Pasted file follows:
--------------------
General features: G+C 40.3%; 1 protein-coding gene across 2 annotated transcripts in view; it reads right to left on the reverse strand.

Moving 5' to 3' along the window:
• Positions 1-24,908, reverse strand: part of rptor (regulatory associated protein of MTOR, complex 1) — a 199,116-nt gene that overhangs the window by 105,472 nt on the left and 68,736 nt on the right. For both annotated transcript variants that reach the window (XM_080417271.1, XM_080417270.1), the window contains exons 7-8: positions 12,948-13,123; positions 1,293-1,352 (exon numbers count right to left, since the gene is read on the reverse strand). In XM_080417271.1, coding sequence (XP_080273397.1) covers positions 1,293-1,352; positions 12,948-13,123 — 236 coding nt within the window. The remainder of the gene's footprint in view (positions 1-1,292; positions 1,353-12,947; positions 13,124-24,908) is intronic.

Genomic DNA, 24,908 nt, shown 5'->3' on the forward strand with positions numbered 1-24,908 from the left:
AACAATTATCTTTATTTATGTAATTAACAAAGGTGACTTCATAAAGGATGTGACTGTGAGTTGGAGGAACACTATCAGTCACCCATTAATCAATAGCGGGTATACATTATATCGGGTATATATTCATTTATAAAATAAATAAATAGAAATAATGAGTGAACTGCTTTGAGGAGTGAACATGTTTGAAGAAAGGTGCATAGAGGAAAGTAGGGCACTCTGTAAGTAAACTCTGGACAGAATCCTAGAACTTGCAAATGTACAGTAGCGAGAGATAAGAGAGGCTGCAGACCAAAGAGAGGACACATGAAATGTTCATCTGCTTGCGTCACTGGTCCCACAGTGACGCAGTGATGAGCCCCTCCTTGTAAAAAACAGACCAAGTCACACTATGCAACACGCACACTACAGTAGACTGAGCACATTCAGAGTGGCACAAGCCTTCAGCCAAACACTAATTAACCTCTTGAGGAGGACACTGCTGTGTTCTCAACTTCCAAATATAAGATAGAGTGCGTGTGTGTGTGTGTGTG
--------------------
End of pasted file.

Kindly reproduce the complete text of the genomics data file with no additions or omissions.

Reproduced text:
General features: G+C 40.3%; 1 protein-coding gene across 2 annotated transcripts in view; it reads right to left on the reverse strand.

Moving 5' to 3' along the window:
• Positions 1-24,908, reverse strand: part of rptor (regulatory associated protein of MTOR, complex 1) — a 199,116-nt gene that overhangs the window by 105,472 nt on the left and 68,736 nt on the right. For both annotated transcript variants that reach the window (XM_080417271.1, XM_080417270.1), the window contains exons 7-8: positions 12,948-13,123; positions 1,293-1,352 (exon numbers count right to left, since the gene is read on the reverse strand). In XM_080417271.1, coding sequence (XP_080273397.1) covers positions 1,293-1,352; positions 12,948-13,123 — 236 coding nt within the window. The remainder of the gene's footprint in view (positions 1-1,292; positions 1,353-12,947; positions 13,124-24,908) is intronic.

Genomic DNA, 24,908 nt, shown 5'->3' on the forward strand with positions numbered 1-24,908 from the left:
AACAATTATCTTTATTTATGTAATTAACAAAGGTGACTTCATAAAGGATGTGACTGTGAGTTGGAGGAACACTATCAGTCACCCATTAATCAATAGCGGGTATACATTATATCGGGTATATATTCATTTATAAAATAAATAAATAGAAATAATGAGTGAACTGCTTTGAGGAGTGAACATGTTTGAAGAAAGGTGCATAGAGGAAAGTAGGGCACTCTGTAAGTAAACTCTGGACAGAATCCTAGAACTTGCAAATGTACAGTAGCGAGAGATAAGAGAGGCTGCAGACCAAAGAGAGGACACATGAAATGTTCATCTGCTTGCGTCACTGGTCCCACAGTGACGCAGTGATGAGCCCCTCCTTGTAAAAAACAGACCAAGTCACACTATGCAACACGCACACTACAGTAGACTGAGCACATTCAGAGTGGCACAAGCCTTCAGCCAAACACTAATTAACCTCTTGAGGAGGACACTGCTGTGTTCTCAACTTCCAAATATAAGATAGAGTGCGTGTGTGTGTGTGTGTG